Here’s why Towngas China (HKG: 1083) has a heavy debt burden
Some say volatility, rather than debt, is the best way to think about risk as an investor, but Warren Buffett said “volatility is far from risk.” So it seems like smart money knows that debt – which is usually involved in bankruptcies – is a very important factor, when you assess the level of risk of a business. We can see that Towngas China Company Limited (HKG: 1083) uses debt in his business. But the most important question is: what risk does this debt create?
When is debt a problem?
Debt is a tool to help businesses grow, but if a business is unable to repay its lenders, then it exists at their mercy. Ultimately, if the company can’t meet its legal debt repayment obligations, shareholders could walk away with nothing. However, a more common (but still costly) event is when a company has to issue stock at bargain prices, constantly diluting shareholders, just to strengthen its balance sheet. By replacing dilution, however, debt can be a very good tool for companies that need capital to invest in growth at high rates of return. When we look at debt levels, we first look at cash and debt levels, together.
Check out our latest analysis for Towngas China
What is the debt of Towngas China?
As you can see below, at the end of June 2021, Towngas China had HK $ 17.3 billion in debt, up from HK $ 10.6 billion a year ago. Click on the image for more details. However, he has HK $ 2.51 billion in cash offsetting this, leading to net debt of around HK $ 14.8 billion.
How healthy is Towngas China’s balance sheet?
The latest balance sheet data shows Towngas China had HK $ 18.4 billion in liabilities due within one year, and HK $ 7.78 billion in liabilities due thereafter. In return, he had HK $ 2.51 billion in cash and HK $ 1.94 billion in receivables due within 12 months. Its liabilities therefore total HK $ 21.7 billion more than the combination of its cash and short-term receivables.
Given that this deficit is actually greater than the company’s market cap of HK $ 16.8 billion, we believe shareholders should really watch Towngas China debt levels, like a parent watching their child. riding a bike for the first time. Hypothetically, extremely high dilution would be required if the company was forced to repay its debts by raising capital at the current share price.
We measure a company’s indebtedness relative to its earning power by looking at its net debt divided by its earnings before interest, taxes, depreciation, and amortization (EBITDA) and calculating the ease with which its earnings before interest and taxes (EBIT ) covers its interests. costs (interest coverage). The advantage of this approach is that we take into account both the absolute amount of debt (with net debt versus EBITDA) and the actual interest charges associated with this debt (with its coverage rate). interests).
With a net debt to EBITDA ratio of 5.1, it’s fair to say that Towngas China has significant debt. However, its interest coverage of 5.2 is reasonably strong, which is a good sign. It should be noted that Towngas China’s EBIT has soared like bamboo after the rain, gaining 30% in the past twelve months. This will make it easier to manage your debt. The balance sheet is clearly the area to focus on when analyzing debt. But ultimately, the company’s future profitability will decide whether Towngas China can strengthen its balance sheet over time. So if you are focused on the future you can check this out free report showing analysts’ earnings forecasts.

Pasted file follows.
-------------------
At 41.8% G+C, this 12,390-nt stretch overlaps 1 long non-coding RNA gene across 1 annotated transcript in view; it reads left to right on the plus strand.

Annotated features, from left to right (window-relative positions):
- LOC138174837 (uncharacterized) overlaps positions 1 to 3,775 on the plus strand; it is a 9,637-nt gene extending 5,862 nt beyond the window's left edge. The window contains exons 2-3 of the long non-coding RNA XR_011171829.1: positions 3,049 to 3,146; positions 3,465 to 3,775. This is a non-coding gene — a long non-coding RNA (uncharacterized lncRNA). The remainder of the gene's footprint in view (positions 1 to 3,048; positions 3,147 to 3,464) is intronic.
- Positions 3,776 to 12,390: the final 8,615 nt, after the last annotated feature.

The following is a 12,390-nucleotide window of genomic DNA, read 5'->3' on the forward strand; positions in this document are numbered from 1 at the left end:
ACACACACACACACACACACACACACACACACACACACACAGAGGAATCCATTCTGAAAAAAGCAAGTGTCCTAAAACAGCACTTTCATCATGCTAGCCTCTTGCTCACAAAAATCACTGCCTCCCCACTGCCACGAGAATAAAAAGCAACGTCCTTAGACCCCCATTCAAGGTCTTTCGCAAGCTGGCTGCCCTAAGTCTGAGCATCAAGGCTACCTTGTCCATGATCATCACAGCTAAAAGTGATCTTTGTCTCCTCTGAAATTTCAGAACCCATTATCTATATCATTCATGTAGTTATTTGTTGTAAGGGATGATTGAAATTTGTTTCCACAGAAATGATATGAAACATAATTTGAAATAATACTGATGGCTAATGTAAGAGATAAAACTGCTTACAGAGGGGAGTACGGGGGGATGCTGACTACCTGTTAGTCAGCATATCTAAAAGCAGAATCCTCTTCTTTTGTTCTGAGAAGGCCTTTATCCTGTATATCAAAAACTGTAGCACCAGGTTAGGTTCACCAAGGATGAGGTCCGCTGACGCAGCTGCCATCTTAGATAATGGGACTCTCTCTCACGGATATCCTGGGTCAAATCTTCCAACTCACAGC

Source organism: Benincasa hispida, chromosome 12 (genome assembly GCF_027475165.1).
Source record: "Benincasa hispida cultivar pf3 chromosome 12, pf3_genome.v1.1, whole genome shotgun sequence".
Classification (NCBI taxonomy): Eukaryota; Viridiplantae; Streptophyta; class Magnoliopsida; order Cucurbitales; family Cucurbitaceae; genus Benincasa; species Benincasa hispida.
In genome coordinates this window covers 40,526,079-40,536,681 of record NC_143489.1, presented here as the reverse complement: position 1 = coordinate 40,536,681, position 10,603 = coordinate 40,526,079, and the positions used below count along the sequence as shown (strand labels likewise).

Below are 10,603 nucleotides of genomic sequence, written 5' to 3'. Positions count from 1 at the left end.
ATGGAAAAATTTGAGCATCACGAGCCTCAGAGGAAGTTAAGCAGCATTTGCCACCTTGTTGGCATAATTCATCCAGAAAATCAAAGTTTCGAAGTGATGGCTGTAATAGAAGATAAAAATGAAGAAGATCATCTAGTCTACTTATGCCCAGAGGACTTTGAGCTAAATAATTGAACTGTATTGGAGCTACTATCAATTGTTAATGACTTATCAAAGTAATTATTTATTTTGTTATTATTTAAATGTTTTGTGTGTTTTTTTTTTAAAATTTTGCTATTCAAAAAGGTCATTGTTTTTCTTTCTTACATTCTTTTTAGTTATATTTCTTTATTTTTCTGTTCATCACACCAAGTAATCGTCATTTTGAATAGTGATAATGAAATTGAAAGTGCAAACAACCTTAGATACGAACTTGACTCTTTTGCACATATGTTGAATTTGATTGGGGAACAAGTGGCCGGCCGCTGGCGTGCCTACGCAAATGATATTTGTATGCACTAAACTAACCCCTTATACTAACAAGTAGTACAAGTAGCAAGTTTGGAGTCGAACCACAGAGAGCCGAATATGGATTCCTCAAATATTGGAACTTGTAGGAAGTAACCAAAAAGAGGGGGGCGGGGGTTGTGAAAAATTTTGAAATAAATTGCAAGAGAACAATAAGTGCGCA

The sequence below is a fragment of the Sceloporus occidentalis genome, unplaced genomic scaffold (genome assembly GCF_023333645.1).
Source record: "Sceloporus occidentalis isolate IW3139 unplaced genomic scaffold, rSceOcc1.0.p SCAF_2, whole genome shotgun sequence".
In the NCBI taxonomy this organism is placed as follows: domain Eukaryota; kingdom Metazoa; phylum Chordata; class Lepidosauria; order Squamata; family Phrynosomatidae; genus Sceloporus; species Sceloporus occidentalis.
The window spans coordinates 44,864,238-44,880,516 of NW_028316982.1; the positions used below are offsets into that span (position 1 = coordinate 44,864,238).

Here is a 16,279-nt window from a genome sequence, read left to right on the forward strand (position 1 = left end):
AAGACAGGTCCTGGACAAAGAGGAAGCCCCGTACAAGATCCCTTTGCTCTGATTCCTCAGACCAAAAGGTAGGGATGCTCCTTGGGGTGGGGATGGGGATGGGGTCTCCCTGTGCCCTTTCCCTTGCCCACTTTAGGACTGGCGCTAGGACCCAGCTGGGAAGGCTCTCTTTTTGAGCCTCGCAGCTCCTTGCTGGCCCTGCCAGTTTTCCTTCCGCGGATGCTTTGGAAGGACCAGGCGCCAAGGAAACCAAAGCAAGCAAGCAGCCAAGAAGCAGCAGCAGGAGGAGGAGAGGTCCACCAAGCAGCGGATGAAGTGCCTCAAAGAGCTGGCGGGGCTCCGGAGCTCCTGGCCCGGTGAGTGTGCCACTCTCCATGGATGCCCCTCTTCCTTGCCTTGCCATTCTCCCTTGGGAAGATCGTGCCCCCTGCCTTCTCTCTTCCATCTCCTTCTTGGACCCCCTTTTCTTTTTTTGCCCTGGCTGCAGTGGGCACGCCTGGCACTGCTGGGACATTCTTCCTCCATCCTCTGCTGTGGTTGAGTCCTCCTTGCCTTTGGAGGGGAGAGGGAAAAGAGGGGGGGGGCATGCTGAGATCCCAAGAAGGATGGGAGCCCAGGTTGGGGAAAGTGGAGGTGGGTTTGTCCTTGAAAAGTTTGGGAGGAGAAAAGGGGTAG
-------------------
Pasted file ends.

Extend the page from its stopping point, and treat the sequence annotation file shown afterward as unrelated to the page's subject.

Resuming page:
But our last consideration is also important, because a business cannot pay its debts with paper profits; he needs hard cash. We must therefore clearly examine whether this EBIT leads to the corresponding free cash flow. Over the past three years, Towngas China has experienced substantial total negative free cash flow. While investors no doubt expect this situation to reverse in due course, this clearly means its use of debt is riskier.
Our point of view
At first glance, Towngas China’s net debt to EBITDA left us hesitant about the stock, and its conversion from EBIT to free cash flow was no more attractive than the only empty restaurant at the time of the stock market. busiest night of the year. But at least it’s decent enough to increase your EBIT; it’s encouraging. It should also be noted that companies in the gas utility sector like Towngas China generally use debt without a problem. Overall, we think it’s fair to say that Towngas China has enough debt that there is real risk around the balance sheet. If all goes well it may pay off, but the downside to this debt is a greater risk of permanent losses. There is no doubt that we learn the most about debt from the balance sheet. But at the end of the day, every business can contain risks that exist off the balance sheet. For example, Towngas China has 2 warning signs (and 1 which is a bit obnoxious) we think you should know that.
At the end of the day, it’s often best to focus on businesses that don’t have net debt. You can access our special list of these companies (all with a history of profit growth). It’s free.
This Simply Wall St article is general in nature. We provide commentary based on historical data and analyst forecasts using only unbiased methodology and our articles are not intended to be financial advice. It does not constitute a recommendation to buy or sell shares and does not take into account your goals or your financial situation. Our aim is to bring you long-term, targeted analysis based on fundamental data. Note that our analysis may not take into account the latest announcements from price sensitive companies or qualitative documents. Simply Wall St has no position in any of the stocks mentioned.
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